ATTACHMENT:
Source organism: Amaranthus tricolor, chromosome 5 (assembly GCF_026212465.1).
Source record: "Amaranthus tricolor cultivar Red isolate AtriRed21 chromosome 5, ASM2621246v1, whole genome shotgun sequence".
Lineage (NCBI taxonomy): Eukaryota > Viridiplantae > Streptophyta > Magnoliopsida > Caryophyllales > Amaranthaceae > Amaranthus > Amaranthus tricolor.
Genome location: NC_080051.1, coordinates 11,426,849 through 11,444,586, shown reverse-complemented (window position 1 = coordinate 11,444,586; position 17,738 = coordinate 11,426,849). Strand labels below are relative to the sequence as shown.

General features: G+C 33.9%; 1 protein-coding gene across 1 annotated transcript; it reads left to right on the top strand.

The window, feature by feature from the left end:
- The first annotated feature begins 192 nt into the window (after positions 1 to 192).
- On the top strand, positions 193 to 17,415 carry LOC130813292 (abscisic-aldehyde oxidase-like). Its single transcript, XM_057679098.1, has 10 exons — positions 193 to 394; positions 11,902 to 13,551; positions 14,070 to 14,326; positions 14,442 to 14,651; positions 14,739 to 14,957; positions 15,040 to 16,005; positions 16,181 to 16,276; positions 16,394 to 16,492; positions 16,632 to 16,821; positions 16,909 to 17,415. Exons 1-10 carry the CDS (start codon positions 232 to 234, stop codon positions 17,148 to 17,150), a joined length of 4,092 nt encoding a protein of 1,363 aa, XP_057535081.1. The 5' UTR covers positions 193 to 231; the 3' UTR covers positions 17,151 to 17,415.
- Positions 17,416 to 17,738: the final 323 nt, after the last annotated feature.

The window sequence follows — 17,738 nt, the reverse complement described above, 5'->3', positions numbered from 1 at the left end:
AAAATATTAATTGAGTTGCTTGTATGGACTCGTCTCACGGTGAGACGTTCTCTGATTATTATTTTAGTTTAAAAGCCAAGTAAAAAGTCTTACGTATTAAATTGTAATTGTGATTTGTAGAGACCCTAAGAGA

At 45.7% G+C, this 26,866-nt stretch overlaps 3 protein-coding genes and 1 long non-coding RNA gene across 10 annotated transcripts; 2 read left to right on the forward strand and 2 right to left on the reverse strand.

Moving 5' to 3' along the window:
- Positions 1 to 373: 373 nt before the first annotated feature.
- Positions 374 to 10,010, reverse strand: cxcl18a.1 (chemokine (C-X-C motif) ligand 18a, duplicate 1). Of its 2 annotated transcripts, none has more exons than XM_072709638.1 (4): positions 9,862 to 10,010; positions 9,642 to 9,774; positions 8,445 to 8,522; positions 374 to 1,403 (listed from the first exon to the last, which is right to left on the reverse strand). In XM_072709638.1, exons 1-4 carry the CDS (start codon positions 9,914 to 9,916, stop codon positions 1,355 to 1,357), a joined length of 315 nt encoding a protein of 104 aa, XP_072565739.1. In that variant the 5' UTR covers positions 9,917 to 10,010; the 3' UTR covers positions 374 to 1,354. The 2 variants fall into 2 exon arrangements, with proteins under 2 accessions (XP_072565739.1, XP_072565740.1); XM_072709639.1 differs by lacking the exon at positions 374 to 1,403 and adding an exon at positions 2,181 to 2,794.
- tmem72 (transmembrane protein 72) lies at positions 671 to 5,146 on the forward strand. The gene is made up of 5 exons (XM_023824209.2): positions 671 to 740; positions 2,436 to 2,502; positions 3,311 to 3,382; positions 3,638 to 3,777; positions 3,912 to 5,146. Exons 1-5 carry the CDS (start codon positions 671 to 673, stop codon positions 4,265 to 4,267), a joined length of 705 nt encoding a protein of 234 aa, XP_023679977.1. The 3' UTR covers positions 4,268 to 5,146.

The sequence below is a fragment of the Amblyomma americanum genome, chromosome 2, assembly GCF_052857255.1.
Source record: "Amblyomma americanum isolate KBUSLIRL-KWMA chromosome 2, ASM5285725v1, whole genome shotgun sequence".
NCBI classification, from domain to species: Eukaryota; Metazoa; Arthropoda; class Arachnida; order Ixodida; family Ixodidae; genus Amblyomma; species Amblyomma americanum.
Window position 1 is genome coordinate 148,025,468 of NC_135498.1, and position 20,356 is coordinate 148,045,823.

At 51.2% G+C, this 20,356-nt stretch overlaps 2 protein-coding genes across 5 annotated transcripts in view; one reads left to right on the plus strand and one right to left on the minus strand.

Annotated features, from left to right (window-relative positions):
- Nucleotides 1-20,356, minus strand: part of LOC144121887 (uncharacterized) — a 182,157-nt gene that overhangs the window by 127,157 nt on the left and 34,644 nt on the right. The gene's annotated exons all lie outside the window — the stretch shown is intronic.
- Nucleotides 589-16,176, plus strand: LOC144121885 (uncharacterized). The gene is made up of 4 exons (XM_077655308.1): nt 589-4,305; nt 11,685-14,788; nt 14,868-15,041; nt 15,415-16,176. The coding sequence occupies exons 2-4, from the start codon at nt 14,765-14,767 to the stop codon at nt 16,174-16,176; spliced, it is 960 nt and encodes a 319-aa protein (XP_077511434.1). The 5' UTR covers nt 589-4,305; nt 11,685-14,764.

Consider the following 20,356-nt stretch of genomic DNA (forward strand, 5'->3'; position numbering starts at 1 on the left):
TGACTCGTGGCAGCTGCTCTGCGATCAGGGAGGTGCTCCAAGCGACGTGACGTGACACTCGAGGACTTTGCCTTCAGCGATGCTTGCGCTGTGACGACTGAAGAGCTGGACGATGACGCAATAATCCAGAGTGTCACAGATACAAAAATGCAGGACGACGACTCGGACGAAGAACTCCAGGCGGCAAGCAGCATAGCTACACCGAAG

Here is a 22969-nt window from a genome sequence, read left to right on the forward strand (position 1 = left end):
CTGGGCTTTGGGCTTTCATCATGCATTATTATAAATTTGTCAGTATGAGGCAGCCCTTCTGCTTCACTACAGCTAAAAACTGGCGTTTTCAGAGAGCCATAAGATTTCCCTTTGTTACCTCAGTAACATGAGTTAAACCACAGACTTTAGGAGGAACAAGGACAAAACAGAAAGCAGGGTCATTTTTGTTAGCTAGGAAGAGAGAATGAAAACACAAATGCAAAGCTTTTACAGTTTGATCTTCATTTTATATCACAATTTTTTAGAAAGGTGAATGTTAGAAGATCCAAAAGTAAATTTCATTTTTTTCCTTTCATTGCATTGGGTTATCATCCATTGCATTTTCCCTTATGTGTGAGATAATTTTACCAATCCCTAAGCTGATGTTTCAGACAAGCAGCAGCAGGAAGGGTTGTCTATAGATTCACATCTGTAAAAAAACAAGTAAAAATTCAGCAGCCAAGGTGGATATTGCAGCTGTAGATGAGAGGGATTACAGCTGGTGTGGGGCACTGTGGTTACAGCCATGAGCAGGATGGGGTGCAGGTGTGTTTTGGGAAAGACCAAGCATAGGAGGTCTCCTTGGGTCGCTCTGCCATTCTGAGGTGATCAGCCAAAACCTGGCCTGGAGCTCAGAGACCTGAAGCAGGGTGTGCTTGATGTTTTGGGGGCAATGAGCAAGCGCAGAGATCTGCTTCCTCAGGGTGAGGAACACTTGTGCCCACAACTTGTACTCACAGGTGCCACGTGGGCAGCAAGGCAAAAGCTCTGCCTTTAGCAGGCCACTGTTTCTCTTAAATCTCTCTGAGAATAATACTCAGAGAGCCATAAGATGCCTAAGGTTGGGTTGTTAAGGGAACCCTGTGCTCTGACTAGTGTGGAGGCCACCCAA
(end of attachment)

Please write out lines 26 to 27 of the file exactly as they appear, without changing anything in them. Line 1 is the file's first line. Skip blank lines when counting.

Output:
TGACTCGTGGCAGCTGCTCTGCGATCAGGGAGGTGCTCCAAGCGACGTGACGTGACACTCGAGGACTTTGCCTTCAGCGATGCTTGCGCTGTGACGACTGAAGAGCTGGACGATGACGCAATAATCCAGAGTGTCACAGATACAAAAATGCAGGACGACGACTCGGACGAAGAACTCCAGGCGGCAAGCAGCATAGCTACACCGAAG

Here is a 22969-nt window from a genome sequence, read left to right on the forward strand (position 1 = left end):